Howard Friedman, Religion Clause
As reported by The Recorder, the U.S. 9th Circuit Court of Appeals yesterday denied en banc review in Perry v. Brown. In the case in February, a 3-judge panel (by a 2-1 vote) struck down Proposition 8 that eliminated the right for same-sex couples to marry. (See prior posting.) However the court stayed the mandate in the case pending any petition to the Supreme Court for review and until final disposition by the Supreme Court. In denying en banc review, the 9th Circuit issued an order along with a dissent by 3 judges, plus a response to the dissent by two others. (Full text.) The dissent, written by Judge O’Scannlain, said in part:
A few weeks ago, subsequent to oral argument in this case, the President of the United States ignited a media firestorm by announcing that he supports same sex marriage as a policy matter. Drawing less attention, however, were his comments that the Constitution left this matter to the States and that “one of the things that [he]’d like to see is–that [the] conversation continue in a respectful way.”
Today our court has silenced any such respectful conversation. Based on a two-judge majority’s gross misapplication of Romer v. Evans, 517 U.S. 620 (1996), we have now declared that animus must have been the only conceivable motivation for a sovereign State to have remained committed to a definition of marriage that has existed for millennia…. Even worse, we have overruled the will of seven million California Proposition 8 voters based on a reading of Romer that would be unrecognizable to the Justices who joined it, to those who dissented from it, and to the judges from sister circuits who have since interpreted it.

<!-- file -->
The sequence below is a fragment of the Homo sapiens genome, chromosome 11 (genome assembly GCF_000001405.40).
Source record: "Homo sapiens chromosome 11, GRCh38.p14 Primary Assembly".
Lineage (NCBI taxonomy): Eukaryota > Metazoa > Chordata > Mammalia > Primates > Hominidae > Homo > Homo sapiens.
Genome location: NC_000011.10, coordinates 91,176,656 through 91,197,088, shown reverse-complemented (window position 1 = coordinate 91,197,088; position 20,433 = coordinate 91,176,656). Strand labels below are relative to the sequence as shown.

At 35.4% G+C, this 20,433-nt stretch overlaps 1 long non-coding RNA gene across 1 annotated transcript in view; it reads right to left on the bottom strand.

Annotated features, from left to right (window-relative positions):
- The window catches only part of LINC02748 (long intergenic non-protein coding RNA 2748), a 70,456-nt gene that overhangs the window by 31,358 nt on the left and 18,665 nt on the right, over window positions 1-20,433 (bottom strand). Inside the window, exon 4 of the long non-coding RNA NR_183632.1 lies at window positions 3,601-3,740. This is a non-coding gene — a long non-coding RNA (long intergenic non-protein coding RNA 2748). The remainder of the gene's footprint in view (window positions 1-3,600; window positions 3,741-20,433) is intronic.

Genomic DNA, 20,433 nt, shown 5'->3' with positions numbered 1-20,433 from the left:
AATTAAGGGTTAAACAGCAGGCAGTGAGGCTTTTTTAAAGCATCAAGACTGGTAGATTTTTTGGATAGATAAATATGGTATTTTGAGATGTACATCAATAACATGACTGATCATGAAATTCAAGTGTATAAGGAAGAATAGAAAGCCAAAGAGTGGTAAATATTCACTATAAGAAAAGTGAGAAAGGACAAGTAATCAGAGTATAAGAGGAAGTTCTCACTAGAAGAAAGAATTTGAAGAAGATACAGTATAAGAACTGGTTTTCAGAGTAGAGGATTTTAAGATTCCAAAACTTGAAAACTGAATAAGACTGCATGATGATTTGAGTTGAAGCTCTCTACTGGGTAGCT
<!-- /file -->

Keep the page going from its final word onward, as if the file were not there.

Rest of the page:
The response, written by Judge Reinhardt expressed puzzlement over the dissenters’ “unusual reliance on the President’s views regarding the Constitution, especially as the President did not discuss the narrow issue that we decided in our opinion.”